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I have 2 cats. They hang out mostly in our basement where we have 3 litter boxes for them and poop 99.9% of the time in the litter box but peeing is more like 50%. I have the large and small Bissell carpet cleaner tools and they work fine in the main area. However the male cats likes to pee/mark-territory on the baseboards along the walls.

The Bissells cannot clean the very edges so it becomes a lot harder to clean. I've used spray along with the edge tool with a wet/dry vaccuum and also shoving paper towels in the cracks and have also considered peeling the carpet back to clean under there. For now I am starting to put down silicone strips to cover the baseboards and use painter's tape to keep them on there and seal the tops of the strips.

Long term I think I will just need to rip out the carpet in the basement and switch to sealed concrete and area rugs that I can put in the washing machine. Then I can use caulk to seal where the baseboard meets the concrete.

Does anyone have any better short or long term ideas for how to fix this? I'm also working with a vet to try some medication to change their behavior and have used the attractant mixes to put in the litter boxes.

Thanks so much!

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    removing cat scent from absorbant materials is very hard so you will most likely need to replace some if not all of the exposed material.i think your question is a better fit over at diy.stackexchange.com Commented Nov 19, 2023 at 4:25
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    Please take a look at this question on LifeHacks.SE that offers many answers on how to neutralize the urine. In summary: Everything that is even remotely absorbent (like wood) will be ruined by cat urine and even though it's not impossible to neutralize the urine smell, in most cases it's easier to replace the flooring.
    – Elmy
    Commented Nov 21, 2023 at 6:14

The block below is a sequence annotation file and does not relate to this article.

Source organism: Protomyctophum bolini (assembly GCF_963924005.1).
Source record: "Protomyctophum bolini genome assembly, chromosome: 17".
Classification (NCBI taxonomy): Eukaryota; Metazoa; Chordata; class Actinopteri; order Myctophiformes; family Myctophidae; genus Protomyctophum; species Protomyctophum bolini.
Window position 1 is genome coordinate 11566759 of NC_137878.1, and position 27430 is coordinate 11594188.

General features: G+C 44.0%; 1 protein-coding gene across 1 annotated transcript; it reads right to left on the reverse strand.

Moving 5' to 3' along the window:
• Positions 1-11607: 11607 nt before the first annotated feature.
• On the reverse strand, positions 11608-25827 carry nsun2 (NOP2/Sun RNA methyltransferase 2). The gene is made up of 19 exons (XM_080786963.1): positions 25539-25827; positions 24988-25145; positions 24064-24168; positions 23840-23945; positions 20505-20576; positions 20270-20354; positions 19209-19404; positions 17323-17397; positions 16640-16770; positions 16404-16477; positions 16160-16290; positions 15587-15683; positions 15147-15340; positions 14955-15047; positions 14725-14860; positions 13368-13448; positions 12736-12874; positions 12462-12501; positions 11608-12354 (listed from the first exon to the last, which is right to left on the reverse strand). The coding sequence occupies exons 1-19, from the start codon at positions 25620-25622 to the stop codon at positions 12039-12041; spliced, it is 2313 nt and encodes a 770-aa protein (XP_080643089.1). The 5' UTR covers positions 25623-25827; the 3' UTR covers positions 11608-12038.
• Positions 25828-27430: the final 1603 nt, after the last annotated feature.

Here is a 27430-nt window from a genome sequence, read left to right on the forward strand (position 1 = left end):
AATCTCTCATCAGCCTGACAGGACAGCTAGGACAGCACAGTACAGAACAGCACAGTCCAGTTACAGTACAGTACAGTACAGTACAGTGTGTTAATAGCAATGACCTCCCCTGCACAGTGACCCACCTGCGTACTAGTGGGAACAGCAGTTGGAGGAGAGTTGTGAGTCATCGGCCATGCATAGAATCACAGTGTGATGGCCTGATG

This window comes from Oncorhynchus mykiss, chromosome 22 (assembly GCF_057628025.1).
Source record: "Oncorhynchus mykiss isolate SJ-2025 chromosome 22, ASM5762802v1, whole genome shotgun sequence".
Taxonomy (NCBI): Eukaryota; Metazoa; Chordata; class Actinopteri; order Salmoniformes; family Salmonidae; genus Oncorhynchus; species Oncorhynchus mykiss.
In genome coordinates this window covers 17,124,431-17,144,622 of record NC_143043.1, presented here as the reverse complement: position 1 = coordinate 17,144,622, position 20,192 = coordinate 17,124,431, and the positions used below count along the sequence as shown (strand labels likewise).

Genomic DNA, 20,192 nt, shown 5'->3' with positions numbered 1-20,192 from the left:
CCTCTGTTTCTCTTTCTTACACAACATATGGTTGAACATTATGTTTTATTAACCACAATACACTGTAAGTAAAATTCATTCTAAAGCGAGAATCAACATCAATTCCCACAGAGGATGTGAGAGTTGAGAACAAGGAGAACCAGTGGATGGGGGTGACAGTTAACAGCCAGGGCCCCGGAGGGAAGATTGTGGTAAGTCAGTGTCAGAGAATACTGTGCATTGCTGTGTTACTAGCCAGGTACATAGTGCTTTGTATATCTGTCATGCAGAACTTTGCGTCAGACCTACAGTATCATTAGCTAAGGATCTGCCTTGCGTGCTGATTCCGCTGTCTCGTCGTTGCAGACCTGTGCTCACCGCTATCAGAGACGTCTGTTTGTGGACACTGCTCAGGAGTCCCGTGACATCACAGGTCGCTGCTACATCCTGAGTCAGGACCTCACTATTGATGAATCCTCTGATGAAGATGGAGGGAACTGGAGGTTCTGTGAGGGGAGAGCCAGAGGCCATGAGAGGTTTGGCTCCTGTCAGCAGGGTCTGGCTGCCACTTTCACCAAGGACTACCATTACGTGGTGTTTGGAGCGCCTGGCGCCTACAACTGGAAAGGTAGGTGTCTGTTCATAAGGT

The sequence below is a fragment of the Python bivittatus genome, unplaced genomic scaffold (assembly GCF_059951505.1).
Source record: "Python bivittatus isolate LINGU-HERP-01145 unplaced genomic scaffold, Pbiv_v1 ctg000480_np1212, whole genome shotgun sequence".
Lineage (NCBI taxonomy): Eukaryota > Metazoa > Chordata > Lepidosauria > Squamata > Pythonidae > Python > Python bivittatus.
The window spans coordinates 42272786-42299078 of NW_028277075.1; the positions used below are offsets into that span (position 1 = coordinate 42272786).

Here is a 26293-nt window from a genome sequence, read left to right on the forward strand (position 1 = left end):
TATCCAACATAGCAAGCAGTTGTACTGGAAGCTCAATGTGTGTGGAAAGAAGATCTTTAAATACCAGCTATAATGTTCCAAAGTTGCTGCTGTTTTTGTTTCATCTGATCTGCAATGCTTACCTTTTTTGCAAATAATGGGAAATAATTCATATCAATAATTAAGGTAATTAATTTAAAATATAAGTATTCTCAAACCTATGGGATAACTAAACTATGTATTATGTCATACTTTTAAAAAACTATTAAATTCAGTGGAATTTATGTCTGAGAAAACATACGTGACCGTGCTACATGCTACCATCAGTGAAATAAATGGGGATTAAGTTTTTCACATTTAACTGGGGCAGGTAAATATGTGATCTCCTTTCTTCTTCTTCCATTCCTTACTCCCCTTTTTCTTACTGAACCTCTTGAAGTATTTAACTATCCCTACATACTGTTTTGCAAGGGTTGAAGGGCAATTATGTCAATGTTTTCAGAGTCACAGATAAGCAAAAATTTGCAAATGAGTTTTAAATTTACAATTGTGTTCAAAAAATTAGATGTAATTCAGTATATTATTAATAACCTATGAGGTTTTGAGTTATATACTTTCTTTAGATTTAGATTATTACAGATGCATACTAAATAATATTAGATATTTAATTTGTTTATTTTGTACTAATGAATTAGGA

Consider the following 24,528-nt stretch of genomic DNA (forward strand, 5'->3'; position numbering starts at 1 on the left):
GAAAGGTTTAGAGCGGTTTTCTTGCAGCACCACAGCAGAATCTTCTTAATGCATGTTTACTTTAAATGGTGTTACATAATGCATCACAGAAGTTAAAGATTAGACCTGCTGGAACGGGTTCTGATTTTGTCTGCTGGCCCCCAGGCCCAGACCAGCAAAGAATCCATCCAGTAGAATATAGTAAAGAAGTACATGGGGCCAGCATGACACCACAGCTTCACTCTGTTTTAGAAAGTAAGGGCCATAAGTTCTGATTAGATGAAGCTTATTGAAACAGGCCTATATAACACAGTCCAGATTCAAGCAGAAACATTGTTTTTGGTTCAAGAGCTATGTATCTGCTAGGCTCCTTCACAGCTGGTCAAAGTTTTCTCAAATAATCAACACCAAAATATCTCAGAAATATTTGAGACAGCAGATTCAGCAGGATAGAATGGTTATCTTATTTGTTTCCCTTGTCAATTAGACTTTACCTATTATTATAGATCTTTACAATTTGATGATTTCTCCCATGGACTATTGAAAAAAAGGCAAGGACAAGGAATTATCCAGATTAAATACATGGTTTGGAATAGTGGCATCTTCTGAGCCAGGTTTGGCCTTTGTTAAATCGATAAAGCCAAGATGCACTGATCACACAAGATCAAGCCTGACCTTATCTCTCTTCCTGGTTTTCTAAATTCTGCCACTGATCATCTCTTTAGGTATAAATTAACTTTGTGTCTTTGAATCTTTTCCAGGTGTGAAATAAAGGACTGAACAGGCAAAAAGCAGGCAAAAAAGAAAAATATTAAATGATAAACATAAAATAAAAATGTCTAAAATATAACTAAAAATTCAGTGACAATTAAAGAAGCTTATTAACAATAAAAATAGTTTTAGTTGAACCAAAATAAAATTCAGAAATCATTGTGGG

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There's specific products for removing urine smells that I've used for dogs pee, but I do believe what I used would work for cats as well.

The product we used was "Byopet Advanced Urine Eliminator" but basically you need a product that either uses enzymes or some other means to react and neutralise the smell.

The active ingredients on the stuff we use is listed as

Ingredients: Actives: Didecyldimethylammonium chloride 0.56g per 100g, Alkyl (C12-16 dimethylbenzyl ammonium chloride 0.14g per 100g. <5% non-ionic surfactants, parfum

I distinctly recall there's cat specific products and there may be locally available alternatives.

It might be worth trying it on the carpet (and once its dried, clean the carpet) and seeing if it works before tearing out the carpet

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  • I have successfully used organic-odor-cancelling enzyme, combined with a carpet cleaning machine, to remove a previous occupant's toy puddle (sic) from an area rug. I've also used the stuff to deal with human sick-room smells. But it needs to come in contact with the source of the odor to work, so using it on nailed-down materials may be challenging.
    – keshlam
    Commented Nov 21, 2023 at 21:11

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